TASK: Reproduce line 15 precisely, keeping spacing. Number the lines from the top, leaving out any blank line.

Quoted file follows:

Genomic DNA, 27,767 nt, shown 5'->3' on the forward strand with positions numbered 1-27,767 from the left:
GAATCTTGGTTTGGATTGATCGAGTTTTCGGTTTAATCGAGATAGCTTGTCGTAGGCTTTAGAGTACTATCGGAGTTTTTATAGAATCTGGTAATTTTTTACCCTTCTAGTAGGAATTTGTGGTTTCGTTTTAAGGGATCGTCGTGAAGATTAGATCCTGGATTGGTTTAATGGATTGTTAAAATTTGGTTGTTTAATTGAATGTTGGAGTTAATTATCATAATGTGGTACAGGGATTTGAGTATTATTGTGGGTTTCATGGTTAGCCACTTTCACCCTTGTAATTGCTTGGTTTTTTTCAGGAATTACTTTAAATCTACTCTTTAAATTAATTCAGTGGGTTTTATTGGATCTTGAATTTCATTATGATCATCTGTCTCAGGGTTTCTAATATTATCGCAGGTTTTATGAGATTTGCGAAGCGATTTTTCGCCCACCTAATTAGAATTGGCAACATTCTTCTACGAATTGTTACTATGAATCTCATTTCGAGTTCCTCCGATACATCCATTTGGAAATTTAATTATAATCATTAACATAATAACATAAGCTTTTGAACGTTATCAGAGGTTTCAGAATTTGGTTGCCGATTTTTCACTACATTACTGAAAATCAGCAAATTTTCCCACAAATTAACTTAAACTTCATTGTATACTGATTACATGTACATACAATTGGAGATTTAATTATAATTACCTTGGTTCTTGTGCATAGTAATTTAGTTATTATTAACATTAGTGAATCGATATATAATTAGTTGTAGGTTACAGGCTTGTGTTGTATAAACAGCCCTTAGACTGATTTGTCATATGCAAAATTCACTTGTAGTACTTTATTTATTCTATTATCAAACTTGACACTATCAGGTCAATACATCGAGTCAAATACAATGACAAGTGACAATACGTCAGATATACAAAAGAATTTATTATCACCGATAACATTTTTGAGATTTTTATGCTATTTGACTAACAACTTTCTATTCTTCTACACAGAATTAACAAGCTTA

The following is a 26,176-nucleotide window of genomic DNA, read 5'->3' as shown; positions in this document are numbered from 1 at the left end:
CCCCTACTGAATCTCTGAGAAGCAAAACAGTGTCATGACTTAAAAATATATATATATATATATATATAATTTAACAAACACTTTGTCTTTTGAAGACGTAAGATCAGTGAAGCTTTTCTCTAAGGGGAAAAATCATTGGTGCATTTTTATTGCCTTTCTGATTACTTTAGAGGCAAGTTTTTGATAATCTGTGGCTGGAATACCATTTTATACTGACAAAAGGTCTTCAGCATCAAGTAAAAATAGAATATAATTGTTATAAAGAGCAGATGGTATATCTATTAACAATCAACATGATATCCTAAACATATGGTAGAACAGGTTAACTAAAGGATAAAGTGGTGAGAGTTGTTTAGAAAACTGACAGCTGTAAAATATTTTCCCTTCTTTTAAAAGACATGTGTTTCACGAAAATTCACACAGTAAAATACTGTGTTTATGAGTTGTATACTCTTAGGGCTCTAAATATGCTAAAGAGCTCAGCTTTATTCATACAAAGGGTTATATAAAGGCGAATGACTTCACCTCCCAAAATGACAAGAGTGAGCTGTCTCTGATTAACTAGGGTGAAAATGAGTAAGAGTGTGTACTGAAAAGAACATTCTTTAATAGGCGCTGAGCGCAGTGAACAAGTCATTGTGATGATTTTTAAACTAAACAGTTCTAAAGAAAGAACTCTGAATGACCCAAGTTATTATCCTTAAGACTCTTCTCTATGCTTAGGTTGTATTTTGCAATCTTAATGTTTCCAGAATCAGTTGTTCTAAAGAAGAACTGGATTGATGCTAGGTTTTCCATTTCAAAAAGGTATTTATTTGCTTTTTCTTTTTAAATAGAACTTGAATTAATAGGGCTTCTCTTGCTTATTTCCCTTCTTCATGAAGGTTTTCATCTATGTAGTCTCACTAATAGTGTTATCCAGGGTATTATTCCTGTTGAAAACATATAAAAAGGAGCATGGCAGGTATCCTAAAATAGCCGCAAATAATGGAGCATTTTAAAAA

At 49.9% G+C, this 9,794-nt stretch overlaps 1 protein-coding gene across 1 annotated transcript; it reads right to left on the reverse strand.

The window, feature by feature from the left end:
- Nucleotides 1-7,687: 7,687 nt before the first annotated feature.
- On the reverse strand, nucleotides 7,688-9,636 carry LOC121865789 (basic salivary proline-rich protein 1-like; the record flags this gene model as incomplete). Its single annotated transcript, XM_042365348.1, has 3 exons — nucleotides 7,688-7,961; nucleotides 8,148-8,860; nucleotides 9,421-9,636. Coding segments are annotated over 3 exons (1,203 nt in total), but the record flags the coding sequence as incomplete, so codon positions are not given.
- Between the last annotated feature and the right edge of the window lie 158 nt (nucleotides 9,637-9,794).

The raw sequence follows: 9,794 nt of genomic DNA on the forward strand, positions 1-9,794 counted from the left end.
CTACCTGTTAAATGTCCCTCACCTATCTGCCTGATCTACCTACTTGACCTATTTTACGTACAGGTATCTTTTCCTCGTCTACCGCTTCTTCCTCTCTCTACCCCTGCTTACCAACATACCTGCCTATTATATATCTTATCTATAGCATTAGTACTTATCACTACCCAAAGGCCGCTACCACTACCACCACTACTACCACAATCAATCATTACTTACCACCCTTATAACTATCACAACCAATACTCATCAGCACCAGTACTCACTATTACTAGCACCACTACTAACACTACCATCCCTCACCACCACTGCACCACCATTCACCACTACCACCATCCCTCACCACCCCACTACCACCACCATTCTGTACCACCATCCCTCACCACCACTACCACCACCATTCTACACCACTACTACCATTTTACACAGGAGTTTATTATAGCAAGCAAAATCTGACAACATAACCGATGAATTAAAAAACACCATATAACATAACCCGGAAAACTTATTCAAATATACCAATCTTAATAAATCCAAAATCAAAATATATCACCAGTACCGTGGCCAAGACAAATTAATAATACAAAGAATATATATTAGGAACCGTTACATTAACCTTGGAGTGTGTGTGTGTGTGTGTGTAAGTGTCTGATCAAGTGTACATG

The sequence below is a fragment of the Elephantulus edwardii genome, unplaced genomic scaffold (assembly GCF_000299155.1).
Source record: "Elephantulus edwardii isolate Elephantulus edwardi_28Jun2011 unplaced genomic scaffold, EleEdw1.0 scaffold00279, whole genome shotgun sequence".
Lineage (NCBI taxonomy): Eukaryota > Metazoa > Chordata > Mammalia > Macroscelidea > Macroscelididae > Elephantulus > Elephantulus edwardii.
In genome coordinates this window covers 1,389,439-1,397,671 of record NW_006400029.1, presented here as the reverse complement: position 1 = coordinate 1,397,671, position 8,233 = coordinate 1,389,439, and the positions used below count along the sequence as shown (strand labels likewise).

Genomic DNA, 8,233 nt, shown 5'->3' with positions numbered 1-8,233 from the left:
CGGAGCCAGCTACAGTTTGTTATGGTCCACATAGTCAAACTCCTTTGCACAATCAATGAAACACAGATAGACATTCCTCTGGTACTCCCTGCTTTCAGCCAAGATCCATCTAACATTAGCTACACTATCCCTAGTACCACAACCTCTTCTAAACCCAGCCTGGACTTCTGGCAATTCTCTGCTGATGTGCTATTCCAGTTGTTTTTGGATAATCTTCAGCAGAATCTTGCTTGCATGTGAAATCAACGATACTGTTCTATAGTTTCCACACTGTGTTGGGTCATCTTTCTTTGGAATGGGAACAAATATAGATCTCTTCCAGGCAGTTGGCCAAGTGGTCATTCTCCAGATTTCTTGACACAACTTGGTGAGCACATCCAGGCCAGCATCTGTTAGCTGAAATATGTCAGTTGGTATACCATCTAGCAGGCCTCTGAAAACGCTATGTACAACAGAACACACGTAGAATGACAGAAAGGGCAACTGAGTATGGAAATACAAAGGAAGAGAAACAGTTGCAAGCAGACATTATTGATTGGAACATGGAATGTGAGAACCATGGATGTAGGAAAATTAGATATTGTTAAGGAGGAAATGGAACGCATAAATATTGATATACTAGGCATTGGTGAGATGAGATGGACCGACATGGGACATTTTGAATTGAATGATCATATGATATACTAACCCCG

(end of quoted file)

In genome coordinates this window covers 1,389,439-1,397,671 of record NW_006400029.1, presented here as the reverse complement: position 1 = coordinate 1,397,671, position 8,233 = coordinate 1,389,439, and the positions used below count along the sequence as shown (strand labels likewise).